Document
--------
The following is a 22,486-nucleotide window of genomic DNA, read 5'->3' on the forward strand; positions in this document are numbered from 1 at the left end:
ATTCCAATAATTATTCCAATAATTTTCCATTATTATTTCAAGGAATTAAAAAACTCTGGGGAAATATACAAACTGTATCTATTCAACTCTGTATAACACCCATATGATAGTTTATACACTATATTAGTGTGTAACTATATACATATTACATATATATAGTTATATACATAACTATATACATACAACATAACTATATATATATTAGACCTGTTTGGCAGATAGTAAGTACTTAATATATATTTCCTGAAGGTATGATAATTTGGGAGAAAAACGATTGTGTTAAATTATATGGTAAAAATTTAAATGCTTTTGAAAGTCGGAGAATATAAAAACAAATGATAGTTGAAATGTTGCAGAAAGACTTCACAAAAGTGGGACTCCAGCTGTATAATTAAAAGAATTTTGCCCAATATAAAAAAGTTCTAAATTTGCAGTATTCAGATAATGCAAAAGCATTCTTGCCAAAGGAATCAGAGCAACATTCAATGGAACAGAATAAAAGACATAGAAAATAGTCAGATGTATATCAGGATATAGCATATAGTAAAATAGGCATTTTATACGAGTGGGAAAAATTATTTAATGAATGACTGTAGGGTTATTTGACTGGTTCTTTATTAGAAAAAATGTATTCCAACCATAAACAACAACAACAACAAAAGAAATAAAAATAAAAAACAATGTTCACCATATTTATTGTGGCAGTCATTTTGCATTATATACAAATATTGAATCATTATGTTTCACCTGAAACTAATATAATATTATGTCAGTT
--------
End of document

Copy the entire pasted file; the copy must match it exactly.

The following is a 22,486-nucleotide window of genomic DNA, read 5'->3' on the forward strand; positions in this document are numbered from 1 at the left end:
ATTCCAATAATTATTCCAATAATTTTCCATTATTATTTCAAGGAATTAAAAAACTCTGGGGAAATATACAAACTGTATCTATTCAACTCTGTATAACACCCATATGATAGTTTATACACTATATTAGTGTGTAACTATATACATATTACATATATATAGTTATATACATAACTATATACATACAACATAACTATATATATATTAGACCTGTTTGGCAGATAGTAAGTACTTAATATATATTTCCTGAAGGTATGATAATTTGGGAGAAAAACGATTGTGTTAAATTATATGGTAAAAATTTAAATGCTTTTGAAAGTCGGAGAATATAAAAACAAATGATAGTTGAAATGTTGCAGAAAGACTTCACAAAAGTGGGACTCCAGCTGTATAATTAAAAGAATTTTGCCCAATATAAAAAAGTTCTAAATTTGCAGTATTCAGATAATGCAAAAGCATTCTTGCCAAAGGAATCAGAGCAACATTCAATGGAACAGAATAAAAGACATAGAAAATAGTCAGATGTATATCAGGATATAGCATATAGTAAAATAGGCATTTTATACGAGTGGGAAAAATTATTTAATGAATGACTGTAGGGTTATTTGACTGGTTCTTTATTAGAAAAAATGTATTCCAACCATAAACAACAACAACAACAAAAGAAATAAAAATAAAAAACAATGTTCACCATATTTATTGTGGCAGTCATTTTGCATTATATACAAATATTGAATCATTATGTTTCACCTGAAACTAATATAATATTATGTCAGTT